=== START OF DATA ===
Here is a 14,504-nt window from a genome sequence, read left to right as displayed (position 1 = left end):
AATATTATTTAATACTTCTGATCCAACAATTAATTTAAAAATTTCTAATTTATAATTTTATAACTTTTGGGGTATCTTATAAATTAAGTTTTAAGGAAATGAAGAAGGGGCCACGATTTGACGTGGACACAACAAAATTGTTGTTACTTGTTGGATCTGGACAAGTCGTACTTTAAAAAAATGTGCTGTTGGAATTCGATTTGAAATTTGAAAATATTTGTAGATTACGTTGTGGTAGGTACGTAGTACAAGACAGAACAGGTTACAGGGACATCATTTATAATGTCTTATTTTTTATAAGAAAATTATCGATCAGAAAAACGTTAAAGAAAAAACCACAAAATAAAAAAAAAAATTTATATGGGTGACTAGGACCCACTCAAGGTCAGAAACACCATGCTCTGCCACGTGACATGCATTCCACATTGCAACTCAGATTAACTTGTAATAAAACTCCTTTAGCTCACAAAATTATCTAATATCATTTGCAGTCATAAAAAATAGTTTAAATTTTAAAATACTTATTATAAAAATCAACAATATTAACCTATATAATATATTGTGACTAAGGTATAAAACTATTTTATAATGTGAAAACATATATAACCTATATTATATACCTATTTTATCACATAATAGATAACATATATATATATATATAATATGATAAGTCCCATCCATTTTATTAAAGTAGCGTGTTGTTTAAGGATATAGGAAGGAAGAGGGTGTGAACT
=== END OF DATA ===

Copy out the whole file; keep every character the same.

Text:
Here is a 14,504-nt window from a genome sequence, read left to right as displayed (position 1 = left end):
AATATTATTTAATACTTCTGATCCAACAATTAATTTAAAAATTTCTAATTTATAATTTTATAACTTTTGGGGTATCTTATAAATTAAGTTTTAAGGAAATGAAGAAGGGGCCACGATTTGACGTGGACACAACAAAATTGTTGTTACTTGTTGGATCTGGACAAGTCGTACTTTAAAAAAATGTGCTGTTGGAATTCGATTTGAAATTTGAAAATATTTGTAGATTACGTTGTGGTAGGTACGTAGTACAAGACAGAACAGGTTACAGGGACATCATTTATAATGTCTTATTTTTTATAAGAAAATTATCGATCAGAAAAACGTTAAAGAAAAAACCACAAAATAAAAAAAAAAATTTATATGGGTGACTAGGACCCACTCAAGGTCAGAAACACCATGCTCTGCCACGTGACATGCATTCCACATTGCAACTCAGATTAACTTGTAATAAAACTCCTTTAGCTCACAAAATTATCTAATATCATTTGCAGTCATAAAAAATAGTTTAAATTTTAAAATACTTATTATAAAAATCAACAATATTAACCTATATAATATATTGTGACTAAGGTATAAAACTATTTTATAATGTGAAAACATATATAACCTATATTATATACCTATTTTATCACATAATAGATAACATATATATATATATATAATATGATAAGTCCCATCCATTTTATTAAAGTAGCGTGTTGTTTAAGGATATAGGAAGGAAGAGGGTGTGAACT